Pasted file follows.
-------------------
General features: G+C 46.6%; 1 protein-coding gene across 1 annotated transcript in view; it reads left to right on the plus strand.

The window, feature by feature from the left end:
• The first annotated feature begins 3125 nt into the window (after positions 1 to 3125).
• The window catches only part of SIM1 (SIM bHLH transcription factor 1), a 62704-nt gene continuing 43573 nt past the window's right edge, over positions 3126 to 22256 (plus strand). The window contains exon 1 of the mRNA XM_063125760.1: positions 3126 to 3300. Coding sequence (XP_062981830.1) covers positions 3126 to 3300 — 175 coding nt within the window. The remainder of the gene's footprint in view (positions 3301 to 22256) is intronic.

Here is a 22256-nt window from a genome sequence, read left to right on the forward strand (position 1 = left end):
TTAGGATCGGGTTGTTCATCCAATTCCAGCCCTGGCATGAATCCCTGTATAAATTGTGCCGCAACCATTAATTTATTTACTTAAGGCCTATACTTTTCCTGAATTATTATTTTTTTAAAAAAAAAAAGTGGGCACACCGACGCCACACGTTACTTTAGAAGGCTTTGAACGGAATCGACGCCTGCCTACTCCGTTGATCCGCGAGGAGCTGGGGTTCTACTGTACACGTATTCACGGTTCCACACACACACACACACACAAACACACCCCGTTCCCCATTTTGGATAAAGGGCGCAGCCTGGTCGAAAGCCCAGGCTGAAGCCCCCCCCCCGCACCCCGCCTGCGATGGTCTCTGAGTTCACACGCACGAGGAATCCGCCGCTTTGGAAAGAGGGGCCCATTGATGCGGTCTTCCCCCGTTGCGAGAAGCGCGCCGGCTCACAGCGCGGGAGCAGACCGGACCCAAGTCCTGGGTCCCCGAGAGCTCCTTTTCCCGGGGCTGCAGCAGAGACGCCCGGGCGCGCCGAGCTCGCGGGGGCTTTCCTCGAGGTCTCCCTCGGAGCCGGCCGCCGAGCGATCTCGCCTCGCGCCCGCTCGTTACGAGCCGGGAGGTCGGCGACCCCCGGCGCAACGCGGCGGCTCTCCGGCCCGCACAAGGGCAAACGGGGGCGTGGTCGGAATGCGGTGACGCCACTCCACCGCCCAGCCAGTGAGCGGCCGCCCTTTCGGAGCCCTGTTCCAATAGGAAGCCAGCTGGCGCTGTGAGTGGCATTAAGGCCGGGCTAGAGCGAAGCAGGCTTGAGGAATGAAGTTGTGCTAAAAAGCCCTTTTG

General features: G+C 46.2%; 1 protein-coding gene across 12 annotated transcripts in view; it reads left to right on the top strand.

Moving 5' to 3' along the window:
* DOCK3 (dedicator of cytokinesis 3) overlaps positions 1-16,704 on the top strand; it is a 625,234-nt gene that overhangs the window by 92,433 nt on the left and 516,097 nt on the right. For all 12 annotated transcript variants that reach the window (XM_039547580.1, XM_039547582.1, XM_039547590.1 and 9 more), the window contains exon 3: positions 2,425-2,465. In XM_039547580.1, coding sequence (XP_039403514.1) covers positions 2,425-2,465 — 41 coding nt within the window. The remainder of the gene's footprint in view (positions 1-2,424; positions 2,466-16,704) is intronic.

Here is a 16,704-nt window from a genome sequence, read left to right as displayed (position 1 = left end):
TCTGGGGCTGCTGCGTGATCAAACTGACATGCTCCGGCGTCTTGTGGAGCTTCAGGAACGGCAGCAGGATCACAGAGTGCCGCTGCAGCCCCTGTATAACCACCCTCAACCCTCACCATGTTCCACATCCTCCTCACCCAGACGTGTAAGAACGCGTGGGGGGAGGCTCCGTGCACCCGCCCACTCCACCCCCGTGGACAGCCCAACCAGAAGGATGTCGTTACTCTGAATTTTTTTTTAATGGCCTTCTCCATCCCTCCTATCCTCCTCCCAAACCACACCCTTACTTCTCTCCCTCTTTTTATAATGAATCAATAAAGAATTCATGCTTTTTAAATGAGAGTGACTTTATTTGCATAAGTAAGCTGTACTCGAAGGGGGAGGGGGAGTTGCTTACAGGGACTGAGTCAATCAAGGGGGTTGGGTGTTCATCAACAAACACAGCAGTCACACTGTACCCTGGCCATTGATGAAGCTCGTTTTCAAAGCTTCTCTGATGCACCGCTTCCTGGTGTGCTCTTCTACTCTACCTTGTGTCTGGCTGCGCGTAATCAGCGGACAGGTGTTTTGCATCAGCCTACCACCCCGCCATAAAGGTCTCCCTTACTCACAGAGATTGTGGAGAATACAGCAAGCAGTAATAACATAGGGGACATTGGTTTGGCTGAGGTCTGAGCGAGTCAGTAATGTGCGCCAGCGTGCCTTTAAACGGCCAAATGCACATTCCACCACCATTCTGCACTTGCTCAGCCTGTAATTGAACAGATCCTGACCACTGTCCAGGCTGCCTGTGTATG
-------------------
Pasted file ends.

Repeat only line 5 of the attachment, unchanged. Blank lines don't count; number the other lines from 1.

Here is a 22256-nt window from a genome sequence, read left to right on the forward strand (position 1 = left end):